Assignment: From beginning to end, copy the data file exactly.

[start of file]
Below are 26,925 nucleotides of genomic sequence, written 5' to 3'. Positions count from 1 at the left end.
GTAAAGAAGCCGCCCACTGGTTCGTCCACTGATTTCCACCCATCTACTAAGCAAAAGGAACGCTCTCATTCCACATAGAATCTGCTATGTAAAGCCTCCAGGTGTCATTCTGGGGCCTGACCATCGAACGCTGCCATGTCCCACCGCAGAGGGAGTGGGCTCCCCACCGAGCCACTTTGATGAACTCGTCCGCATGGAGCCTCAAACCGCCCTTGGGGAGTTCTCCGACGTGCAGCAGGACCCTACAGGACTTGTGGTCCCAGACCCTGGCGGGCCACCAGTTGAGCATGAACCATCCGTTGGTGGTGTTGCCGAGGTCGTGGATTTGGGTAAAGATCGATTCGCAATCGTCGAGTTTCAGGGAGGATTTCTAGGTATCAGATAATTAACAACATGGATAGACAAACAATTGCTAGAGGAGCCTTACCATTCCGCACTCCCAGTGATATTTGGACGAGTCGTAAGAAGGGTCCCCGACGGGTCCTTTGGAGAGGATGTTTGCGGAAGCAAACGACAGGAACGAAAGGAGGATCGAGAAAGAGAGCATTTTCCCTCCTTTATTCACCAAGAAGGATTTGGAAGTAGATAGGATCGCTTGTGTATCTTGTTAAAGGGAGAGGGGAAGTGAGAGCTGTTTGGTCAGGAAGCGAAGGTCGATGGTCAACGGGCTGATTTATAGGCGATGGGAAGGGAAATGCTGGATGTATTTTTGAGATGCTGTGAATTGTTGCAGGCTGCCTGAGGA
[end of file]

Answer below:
Below are 26,925 nucleotides of genomic sequence, written 5' to 3'. Positions count from 1 at the left end.
GTAAAGAAGCCGCCCACTGGTTCGTCCACTGATTTCCACCCATCTACTAAGCAAAAGGAACGCTCTCATTCCACATAGAATCTGCTATGTAAAGCCTCCAGGTGTCATTCTGGGGCCTGACCATCGAACGCTGCCATGTCCCACCGCAGAGGGAGTGGGCTCCCCACCGAGCCACTTTGATGAACTCGTCCGCATGGAGCCTCAAACCGCCCTTGGGGAGTTCTCCGACGTGCAGCAGGACCCTACAGGACTTGTGGTCCCAGACCCTGGCGGGCCACCAGTTGAGCATGAACCATCCGTTGGTGGTGTTGCCGAGGTCGTGGATTTGGGTAAAGATCGATTCGCAATCGTCGAGTTTCAGGGAGGATTTCTAGGTATCAGATAATTAACAACATGGATAGACAAACAATTGCTAGAGGAGCCTTACCATTCCGCACTCCCAGTGATATTTGGACGAGTCGTAAGAAGGGTCCCCGACGGGTCCTTTGGAGAGGATGTTTGCGGAAGCAAACGACAGGAACGAAAGGAGGATCGAGAAAGAGAGCATTTTCCCTCCTTTATTCACCAAGAAGGATTTGGAAGTAGATAGGATCGCTTGTGTATCTTGTTAAAGGGAGAGGGGAAGTGAGAGCTGTTTGGTCAGGAAGCGAAGGTCGATGGTCAACGGGCTGATTTATAGGCGATGGGAAGGGAAATGCTGGATGTATTTTTGAGATGCTGTGAATTGTTGCAGGCTGCCTGAGGA